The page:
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Published January 1, 1994 | Published
Journal Article Open

Near-infrared imaging of FSC 10214+4724 with the W. M. Keck Telescope


Near-infrared observations of the z = 2.286 IRAS source FSC 10214+4724, made with the near-infrared camera on the W. M. Keck Telescope, are reported. Deep broad-band images at 2.15 and 1.27 micrometers, and narrow-band images at 2.165 and 2.125 µm with 0."6 to 0."9 seeing show that FSC 10214+4724 consists of at least three distinct components in a compact group of galaxies. The source of the infrared luminosity appears to be in a strongly interacting galaxy that has a luminosity of ~100 times that of a present-day L* galaxy. The interaction suggests and 'age' of this galaxy of ≃ 10^9 yr. The Hα emission is resolved as a source of diameter ≃ 5 kpc, suggesting that a starburst contributes to the observed Hα emission. There is an excess of objects in the FSC 10214+4724 field that could represent galaxies in an associated cluster.

Additional Information

© 1994 American Astronomical Society. Received 1993 July 13; accepted 1993 October 12. Based on observations obtained at the W. M. Keck Observatory, which is operated jointly by the California Institute of Technology and the University of California. The W. M. Keck Observatory is operated as a scientific partnership between the California Institute of Technology and the University of California. It was made possible by the generous gift of the W. M. Keck foundation, and the support of its president, Howard Keck. We are most grateful for their visionary endowment that has made possible the first of the next generation of telescopes. It is a pleasure to thank E. Stone, W. Frazier, W. Sargent, S. Faber, E. Romano, and W. Lupton and all of the many devoted people whose unflagging efforts have made possible the success of the W. M. Keck Observatory. We thank R. Blandford and S. Phinney for discussions and P. Eisenhardt for providing data in advance of publication. Infrared astronomy at Caltech is supported in part by grants from the NSF and NASA.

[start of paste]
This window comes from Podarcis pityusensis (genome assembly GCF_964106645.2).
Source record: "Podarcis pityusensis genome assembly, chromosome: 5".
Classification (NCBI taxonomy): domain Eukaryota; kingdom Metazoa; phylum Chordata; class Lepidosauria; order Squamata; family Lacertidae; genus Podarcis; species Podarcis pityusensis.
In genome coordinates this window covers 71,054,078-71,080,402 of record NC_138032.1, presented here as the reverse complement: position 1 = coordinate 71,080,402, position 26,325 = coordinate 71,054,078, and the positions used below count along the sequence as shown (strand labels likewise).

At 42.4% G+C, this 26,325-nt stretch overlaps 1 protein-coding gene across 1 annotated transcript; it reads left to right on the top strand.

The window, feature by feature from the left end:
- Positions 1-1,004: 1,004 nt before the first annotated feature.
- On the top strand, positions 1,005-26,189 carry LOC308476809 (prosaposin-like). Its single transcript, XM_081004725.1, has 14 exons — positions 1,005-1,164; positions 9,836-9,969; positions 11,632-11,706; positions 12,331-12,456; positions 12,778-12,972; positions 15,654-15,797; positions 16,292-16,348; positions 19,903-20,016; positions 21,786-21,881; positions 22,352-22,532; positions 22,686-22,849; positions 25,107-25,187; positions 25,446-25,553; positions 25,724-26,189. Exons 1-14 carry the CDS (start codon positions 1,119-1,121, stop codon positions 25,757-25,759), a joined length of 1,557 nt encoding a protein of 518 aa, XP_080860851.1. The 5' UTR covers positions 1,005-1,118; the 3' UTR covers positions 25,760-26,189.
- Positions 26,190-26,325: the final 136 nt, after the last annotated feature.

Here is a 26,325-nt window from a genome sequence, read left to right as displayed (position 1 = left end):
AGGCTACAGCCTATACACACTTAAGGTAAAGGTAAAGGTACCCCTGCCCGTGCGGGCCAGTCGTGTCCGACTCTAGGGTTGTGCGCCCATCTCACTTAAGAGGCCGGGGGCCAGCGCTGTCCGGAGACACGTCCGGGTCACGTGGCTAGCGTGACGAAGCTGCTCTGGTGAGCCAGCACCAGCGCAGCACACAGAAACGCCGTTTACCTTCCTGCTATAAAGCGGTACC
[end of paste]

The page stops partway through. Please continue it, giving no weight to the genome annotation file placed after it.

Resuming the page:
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August 20, 2023
August 20, 2023